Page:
Candidate profile: Sarah Bagley sets focus on City Council

Candidate profile: Sarah Bagley sets focus on City Council

By Allison Hageman |

Sarah Bagley said she is the type of person who uses her skills, time and opportunity to improve her community in any way she can. In this case, she is using her skills for a run at Alexandria City Council.

During the pandemic, Bagley said she learned just how important it is to engage locally and contribute through service.

“I am someone very driven by a desire to be a positive force in my community,” Bagley said.

Bagley grew up in Virginia Beach and was raised by her dad, a Vietnam veteran who worked in a local shipyard. She attended the College of William & Mary where she studied government and received a law degree from The Catholic University of America before moving to Alexandria in 2016.

She is currently the executive director of Chisom Housing Group, a nonprofit that provides services to residents in affordable housing communities. She is also a licensed lawyer in Virginia and has years of trial experience – a skill set that she said sets her apart from other candidates.

“I think I have a unique resume in some ways – this blend of both legal professional work and then the social services work I’ve been doing now for the last almost six years,” Bagley said.

Locally, Bagley volunteers with the Alexandria Democratic Committee and Moms Demand Action. Both experiences have given her a sense of how to engage the community in a meaningful and positive way, she said. For ADC, Bagley has done phone banking, door-knocking and polling station work, while for Moms Demand Action, she has lobbied for gun control legislation. Last year, Bagley spoke before Alexandria’s City Council, encouraging them to pass the ban on guns on city property, which City Council ultimately ended up adopting.

“For me, it felt like an area in which we could do better and that regular people like myself and the other volunteer members of Moms could make an impact and could reduce the presence of guns in our society,” Bagley said.

According to Bagley, she was motivated to enter the City Council race because of a desire to improve her community. She also expressed a desire to bring female representation to the ballot, particularly after Councilor Del Pepper announced her retirement and Vice Mayor Elizabeth Bennett-Parker announced she was running for the Virginia House of Delegates. The final piece of her decision, according to Bagley, was the COVID-19 pandemic, a disaster that showed how vital local government is in residents’ daily lives.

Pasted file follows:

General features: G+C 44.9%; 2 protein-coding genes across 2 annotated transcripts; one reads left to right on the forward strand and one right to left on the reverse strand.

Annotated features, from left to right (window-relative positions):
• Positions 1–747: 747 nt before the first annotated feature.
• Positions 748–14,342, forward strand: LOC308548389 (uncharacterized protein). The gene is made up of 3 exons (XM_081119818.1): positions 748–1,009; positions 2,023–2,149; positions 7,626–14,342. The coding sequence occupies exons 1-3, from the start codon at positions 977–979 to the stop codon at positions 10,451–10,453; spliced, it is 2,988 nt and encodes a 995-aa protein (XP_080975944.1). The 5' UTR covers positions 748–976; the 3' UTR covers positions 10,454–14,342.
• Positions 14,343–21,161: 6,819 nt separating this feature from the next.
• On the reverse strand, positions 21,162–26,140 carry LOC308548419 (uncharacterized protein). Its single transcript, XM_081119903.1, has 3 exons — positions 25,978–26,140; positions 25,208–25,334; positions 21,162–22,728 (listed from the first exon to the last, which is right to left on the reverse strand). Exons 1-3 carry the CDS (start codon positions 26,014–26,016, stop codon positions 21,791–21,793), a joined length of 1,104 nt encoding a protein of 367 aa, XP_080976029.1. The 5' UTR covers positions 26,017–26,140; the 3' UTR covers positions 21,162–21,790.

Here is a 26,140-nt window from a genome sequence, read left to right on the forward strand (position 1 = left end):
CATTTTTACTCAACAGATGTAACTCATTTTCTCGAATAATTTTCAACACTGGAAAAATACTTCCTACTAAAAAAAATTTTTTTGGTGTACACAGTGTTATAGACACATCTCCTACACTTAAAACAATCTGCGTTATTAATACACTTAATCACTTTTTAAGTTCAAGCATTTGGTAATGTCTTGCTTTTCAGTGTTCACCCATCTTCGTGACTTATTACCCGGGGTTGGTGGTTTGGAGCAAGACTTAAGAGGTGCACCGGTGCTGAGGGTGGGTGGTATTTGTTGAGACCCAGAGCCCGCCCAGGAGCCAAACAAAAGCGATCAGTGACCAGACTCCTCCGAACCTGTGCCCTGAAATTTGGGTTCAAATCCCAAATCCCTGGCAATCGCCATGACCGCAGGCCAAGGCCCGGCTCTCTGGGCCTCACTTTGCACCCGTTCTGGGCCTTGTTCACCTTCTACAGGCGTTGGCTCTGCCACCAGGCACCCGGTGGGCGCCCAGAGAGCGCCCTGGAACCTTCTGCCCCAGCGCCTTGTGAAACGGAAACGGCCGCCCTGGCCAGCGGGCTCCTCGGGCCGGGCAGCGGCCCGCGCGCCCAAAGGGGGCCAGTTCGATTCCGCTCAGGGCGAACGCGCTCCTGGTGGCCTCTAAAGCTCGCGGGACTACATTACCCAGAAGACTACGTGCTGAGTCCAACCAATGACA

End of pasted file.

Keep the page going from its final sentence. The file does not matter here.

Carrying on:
“I wanted to be sure that we would have women on the ballot, and I felt like this was an opportunity to serve a community that I have made my home,” Bagley said.

For her campaign, Bagley said she is focusing on affordable housing, COVID-19 and safer communities.

As someone who works at an affordable housing nonprofit, Bagley said the issue is often at the front of her mind. Bagley said she would like to see council create affordability at different price points and create more senior living communities. Ensuring residents of all ages can continue to live in the city is important for Bagley.

“I want to definitely be a part of that discussion about how do we develop in a way that provides multiple price points,” Bagley said. “How do we allow people to age in place?”

Another issue Bagley wants to tackle on council as aggressively as possible is the city’s flooding and infrastructure challenges. Bagley said the city needs to invest intelligently and transparently in order to address the issue.

“It’s a quality of life issue,” Bagley said. “It’s not going to go away without dedicated time, effort and money.”

When it comes to communication, Bagley said she feels council needs to reassess the methods they use to share and listen to information. She acknowledged the difficulties of receiving feedback at council meetings over Zoom but said that local leaders should expand their feedback methods so that more residents can question and comment on council decisions.

In the short term, Bagley said Alexandria needs to focus on flexible solutions to the impacts of COVID-19, particularly for the city’s local businesses, even as it aims to expand housing options and address flooding issues.

“Local businesses are going to want and need a business environment that allows for flexibility because this is a new situation and a new dynamic,” Bagley said. “And I think nobody is exactly sure what our lifestyles are going to look like, what our social choices are going to be as we emerge from the pandemic.”

Like many candidates in the lead up to the June 8 Democratic primary, the pandemic has forced Bagley to reassess what campaigning looks like. Her campaign has become a combination of phone banking, Zoom events, a monthly story time event for kids and socially distanced gatherings. Though, Bagley said she wishes she was able to knock on doors and talk to people in person.

Part of the reason Bagley loves Alexandria is how engaged its residents are. They care about the city, its history and want to be heard, she said.

If elected to City Council, Bagley said she wants Alexandrians to feel like their voices are heard. Engaging in proactive conversations and listening opportunities around the city whenever council is undertaking major projects would be a major part of her time on council, according to Bagley.

“There’s so much that Alexandrians agree upon and so much that they share in their love for the city,” Bagley said. “And yet I think we could do better to make those engaged citizens feel included in how projects are chosen and decisions are made.”